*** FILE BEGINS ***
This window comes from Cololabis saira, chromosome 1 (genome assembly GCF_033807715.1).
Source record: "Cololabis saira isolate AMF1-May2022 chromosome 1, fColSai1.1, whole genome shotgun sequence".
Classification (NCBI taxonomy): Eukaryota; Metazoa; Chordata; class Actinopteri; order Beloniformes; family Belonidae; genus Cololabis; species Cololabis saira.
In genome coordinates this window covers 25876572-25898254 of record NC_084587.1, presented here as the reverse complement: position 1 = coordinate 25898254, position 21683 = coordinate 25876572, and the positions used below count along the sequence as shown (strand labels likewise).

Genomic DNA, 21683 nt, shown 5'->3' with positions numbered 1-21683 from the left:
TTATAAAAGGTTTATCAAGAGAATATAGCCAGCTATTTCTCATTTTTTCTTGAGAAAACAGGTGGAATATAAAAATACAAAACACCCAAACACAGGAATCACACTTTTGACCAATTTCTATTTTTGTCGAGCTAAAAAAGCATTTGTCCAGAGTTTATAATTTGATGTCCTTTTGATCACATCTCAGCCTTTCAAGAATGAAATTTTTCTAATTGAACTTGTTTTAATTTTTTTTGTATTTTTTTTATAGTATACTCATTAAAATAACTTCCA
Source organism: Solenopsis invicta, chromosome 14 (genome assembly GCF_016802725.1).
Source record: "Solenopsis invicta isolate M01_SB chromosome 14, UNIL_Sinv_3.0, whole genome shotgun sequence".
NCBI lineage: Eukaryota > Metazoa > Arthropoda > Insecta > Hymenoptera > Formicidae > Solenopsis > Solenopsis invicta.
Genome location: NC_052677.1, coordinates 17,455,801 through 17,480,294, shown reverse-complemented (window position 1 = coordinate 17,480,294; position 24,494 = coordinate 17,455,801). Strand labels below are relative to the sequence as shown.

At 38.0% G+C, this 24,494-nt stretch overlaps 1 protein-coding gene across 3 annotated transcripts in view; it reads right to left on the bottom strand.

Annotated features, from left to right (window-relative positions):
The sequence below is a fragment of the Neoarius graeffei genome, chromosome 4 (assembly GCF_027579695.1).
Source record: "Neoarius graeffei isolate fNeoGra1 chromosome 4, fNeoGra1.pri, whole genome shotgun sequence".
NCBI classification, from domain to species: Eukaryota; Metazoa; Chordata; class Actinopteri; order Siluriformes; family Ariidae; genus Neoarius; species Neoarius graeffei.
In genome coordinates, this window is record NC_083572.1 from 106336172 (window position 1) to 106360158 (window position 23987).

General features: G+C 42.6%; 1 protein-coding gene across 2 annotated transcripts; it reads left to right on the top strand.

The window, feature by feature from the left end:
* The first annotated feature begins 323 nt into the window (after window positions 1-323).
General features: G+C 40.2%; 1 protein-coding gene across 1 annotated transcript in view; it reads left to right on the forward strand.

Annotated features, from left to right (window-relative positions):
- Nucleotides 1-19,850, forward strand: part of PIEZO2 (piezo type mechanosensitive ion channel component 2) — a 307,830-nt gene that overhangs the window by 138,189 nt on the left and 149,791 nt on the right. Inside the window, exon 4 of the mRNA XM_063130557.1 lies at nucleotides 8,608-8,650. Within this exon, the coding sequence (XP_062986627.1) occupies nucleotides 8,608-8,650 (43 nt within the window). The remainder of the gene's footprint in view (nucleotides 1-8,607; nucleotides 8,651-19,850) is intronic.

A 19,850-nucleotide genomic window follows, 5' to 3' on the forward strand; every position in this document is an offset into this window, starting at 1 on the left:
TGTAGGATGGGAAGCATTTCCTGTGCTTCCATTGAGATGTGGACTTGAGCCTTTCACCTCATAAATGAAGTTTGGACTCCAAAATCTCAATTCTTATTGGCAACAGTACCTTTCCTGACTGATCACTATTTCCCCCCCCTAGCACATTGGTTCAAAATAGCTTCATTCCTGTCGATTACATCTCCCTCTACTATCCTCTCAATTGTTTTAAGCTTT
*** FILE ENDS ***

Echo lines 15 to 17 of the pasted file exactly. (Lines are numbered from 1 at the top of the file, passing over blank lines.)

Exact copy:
NCBI classification, from domain to species: Eukaryota; Metazoa; Chordata; class Actinopteri; order Siluriformes; family Ariidae; genus Neoarius; species Neoarius graeffei.
In genome coordinates, this window is record NC_083572.1 from 106336172 (window position 1) to 106360158 (window position 23987).

General features: G+C 42.6%; 1 protein-coding gene across 2 annotated transcripts; it reads left to right on the top strand.